The reason I am telling Kathryn’s story is to help make people aware of the problem. It is larger than many people suppose. Yes, it is even a big business here in the United States.

The first step to solving a problem is to admit that we have one. We need to stop burying our heads in the sand, especially those of us who are Christians. No matter where you live, trafficking is probably going on. Even if you live in the country you can be sure it is happening in the biggest city near you.

What can we do to help after we admit the extent of the problem? We should be  having serious conversations with our daughters and other girls about the dangers that exist today. Many girls get kidnapped when they are promised a job that doesn’t materialize. Others are promised “help” by seemingly sympathetic men when they have left home. We don’t live in a predominantly Christian culture anymore. It’s sad to say, but we need to train our girls to not trust anybody. We should help them learn about the problem through good books, movies, and testimonies.

Speaking of movies, here is a word on the side with a BIG caution. A movie was made last year about Kathryn’s experience with the same title, The Whistleblower. I do not think that the producers needed to have the amount of nudity that they did in the movie. Everyone can get the idea without it. I think that the purpose was to shock people into seeing the reality of what happens to girls who have been kidnapped.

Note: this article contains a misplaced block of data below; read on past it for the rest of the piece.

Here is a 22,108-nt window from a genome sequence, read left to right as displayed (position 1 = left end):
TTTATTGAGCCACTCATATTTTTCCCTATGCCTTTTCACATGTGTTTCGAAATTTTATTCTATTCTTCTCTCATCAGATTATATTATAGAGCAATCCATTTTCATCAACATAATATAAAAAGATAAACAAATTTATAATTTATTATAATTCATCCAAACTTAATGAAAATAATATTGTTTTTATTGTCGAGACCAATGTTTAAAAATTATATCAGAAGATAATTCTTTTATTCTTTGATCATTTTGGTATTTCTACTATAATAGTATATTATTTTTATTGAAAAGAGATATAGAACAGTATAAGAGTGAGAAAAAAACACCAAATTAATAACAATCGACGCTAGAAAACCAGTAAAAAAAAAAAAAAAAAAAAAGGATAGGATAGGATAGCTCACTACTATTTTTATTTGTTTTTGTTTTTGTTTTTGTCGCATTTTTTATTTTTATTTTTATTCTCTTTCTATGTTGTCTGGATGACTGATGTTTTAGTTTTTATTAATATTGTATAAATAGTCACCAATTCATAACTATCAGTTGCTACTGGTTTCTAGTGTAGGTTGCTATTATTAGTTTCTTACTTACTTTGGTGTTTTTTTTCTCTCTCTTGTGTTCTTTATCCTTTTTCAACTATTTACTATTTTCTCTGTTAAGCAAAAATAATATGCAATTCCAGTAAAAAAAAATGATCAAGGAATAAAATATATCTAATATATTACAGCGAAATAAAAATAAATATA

The only reason to see the movie is that it truly explains how girls get lured into the clutches of the evil traffickers. It shows some scenarios about how they are caught, why they are trapped, why it is difficult for them to escape, and how brutal their captors are. The story is basically the same all around the world. Girls are either kidnapped outright or lured in with the promise of a job. The stories of the girls that are featured in the movie are gut-wrenching.

The Whistleblower DVD is not for the faint of heart. It is brutal. Men who have a problem with viewing sexually explicit material may want to skip this one for sure. I wish the producers would have, and certainly they could have, left out the “over the top” scenes. People have plenty good enough imaginations; they don’t need the actual graphic material.